Choose Your Future: Obi-Wan Kenobi And The Benefits Of Openness On Divorce
Published on 24 August, 2020 | Hannah Baddeley
For many cinema goers of a certain age, Ewan McGregor will always be Mark Renton, the lead character in director Danny Boyle’s 1995 film adaptation of ‘Trainspotting’, a series of short stories by Scottish author Irvine Welsh.
However, since the movie’s success propelled him to global fame, Mr McGregor has featured in more than 40 other big screen and television productions, including five instalments of the ‘Star Wars’ franchise as Ben ‘Obi Wan’ Kenobi.
Of course, he fulfilled another role for more than two decades, as husband to production designer Eve Mavrakis – whom he married the year after his breakthrough movie had its theatrical release – and father to their four children.
The marriage ended in 2017 when he set up home with the actress Mary Elizabeth Winstead, whom he’d met on the set of the Netflix series ‘Fargo’.
The break-up was seized upon by celebrity gossip columnists with the tone of coverage not exactly helped by critical comments made about Mr McGregor’s new partner by his own daughter (https://www.thetimes.co.uk/article/be373680-ab9f-11e8-8404-0bee60a6f70d?shareToken=a4da35988c7abfb1de88bda5b78d550f).
In recent days, news reports have suggested that Mr McGregor and his ex-wife have reached a financial settlement.
In addition to agreeing ongoing parental responsibiities for their youngest child, paying child and spousal maintenance totalling just over £460,000 a year, the reports have disclosed how, under the terms of the settlement, income earned from films or TV series in which he appeared during the course of the marriage – including future “residuals and royalities” – has been divided equally, along with the couple’s various properties.
Furthermore, Ms Mavrakis keeps her jewellery, while Mr McGregor retains ownership of 30 of the family’s vehicles with another five going to his ex-wife.
To the uninitiated, it might sound like they have been through a fairly forensic process and…well…that’s exactly the way that it should be.
Dividing marital assets is not a casual arrangement but an essential part of the divorce process and one which ultimately aims to be fair to both spouses.
Without the kind of full and frank disclosure which is required by the courts and which we insist upon whenever we speak to clients wanting to end their marriages, it wouldn’t really be fair at all.
Most couples don’t necessarily have the kind of wealth which Mr McGregor and his fellow Hollywood ‘A’-listers possess but any divorce – regardless of status or fame – requires absolute candour.
The disclosure part of the process in England and Wales involves something known to family lawyers as ‘Form E’, the document in which divorcing husbands and wives must declare both their assets and liabilities.
That is essential because one of the key objectives of a divorce settlement is meeting the needs of the less well-off spouse and any dependent children.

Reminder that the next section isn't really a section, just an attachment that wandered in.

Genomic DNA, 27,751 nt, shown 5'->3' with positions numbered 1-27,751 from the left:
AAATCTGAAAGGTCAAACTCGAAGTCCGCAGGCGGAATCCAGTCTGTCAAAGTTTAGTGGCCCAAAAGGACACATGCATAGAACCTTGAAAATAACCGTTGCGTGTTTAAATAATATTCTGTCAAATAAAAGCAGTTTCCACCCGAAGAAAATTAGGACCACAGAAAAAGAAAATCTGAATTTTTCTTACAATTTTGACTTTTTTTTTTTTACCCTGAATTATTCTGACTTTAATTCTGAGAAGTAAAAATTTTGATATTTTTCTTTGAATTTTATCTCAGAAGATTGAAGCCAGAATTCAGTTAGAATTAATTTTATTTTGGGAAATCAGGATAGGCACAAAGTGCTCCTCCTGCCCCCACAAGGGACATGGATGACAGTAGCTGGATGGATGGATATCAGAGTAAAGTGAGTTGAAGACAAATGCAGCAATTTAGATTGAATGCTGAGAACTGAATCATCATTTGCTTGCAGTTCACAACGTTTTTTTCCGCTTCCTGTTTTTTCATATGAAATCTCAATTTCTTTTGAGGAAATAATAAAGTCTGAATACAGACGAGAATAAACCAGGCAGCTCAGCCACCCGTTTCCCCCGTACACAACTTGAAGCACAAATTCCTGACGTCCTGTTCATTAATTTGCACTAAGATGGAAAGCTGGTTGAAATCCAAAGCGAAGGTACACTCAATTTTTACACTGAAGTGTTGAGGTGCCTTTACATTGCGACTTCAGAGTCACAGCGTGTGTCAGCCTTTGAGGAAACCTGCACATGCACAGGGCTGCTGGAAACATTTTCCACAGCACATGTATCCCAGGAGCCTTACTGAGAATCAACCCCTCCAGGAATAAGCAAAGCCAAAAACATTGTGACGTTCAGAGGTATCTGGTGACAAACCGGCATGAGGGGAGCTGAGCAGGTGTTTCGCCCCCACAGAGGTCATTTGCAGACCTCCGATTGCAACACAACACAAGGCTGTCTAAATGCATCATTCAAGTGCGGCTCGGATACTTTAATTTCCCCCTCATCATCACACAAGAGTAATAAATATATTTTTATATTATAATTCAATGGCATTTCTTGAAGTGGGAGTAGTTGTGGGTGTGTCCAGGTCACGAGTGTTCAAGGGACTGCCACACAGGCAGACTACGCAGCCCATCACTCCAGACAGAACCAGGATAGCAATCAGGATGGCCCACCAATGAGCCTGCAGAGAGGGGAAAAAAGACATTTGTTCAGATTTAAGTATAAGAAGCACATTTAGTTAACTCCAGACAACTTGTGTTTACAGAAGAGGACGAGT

Completing Form E properly means putting down all assets, such as income, bank accounts, stocks and shares or property, including anything with a resale value of more than £500.
That can be items such as the jewellery or cars which were dealt with in the McGregor-Mavrakis divorce or even furniture and designer handbags.
Liabilities, like outstanding credit card balances, unpaid loans or gambling debts, also need to be disclosed in order to be taken into account.
Over the years, there have been examples of individuals who have attempted to outwit their exes and the courts.
In 2013, the Supreme Court in London ruled against an oil tycoon, Michael Prest, who maintained that a string of luxury properties which he’d been ordered to hand over to his ex-wife as part of a £17.5 settlement were, in fact, owned by his companies and not his personal assets (https://www.supremecourt.uk/cases/docs/uksc-2013-0004-judgment.pdf).
Earlier this year, Tatiana Akhmedova attempted to have her eldest son, Temur, joined to a case as she tried to finally realise the rest of the £453 million share of her billionaire former husband’s fortune which had been awarded to her by a court in London in 2016 as part of their long-running divorce proceedings (https://www.theguardian.com/uk-news/2020/may/10/oligarchs-wife-brings-son-into-high-stakes-divorce-case).
She had only recovered the first portion of that sum when Mr Akhmedov’s helicopter was seized and sold in December 2018 (https://uk.reuters.com/article/uk-britain-divorce-akhmedov/ex-wife-of-russian-billionaire-secures-first-sliver-of-572-mln-divorce-bill-idUKKBN1OC2NS)
It’s important to understand that trying to dodge the disclosure process is not without consequence.
If people are found to have been less than truthful in disclosing assets, courts can intervene to restart the process from scratch, even if settlements had been agreed.
That’s because, just as during a marriage, trust is an important quality on divorce. The ending of a marriage can generate great emotion and stress but being open can reduce some of the natural tension and make for a more constructive ongoing relationship between former partners, especially when children are involved.
In my experience, those men and women who are honest really are pursuing the best policy.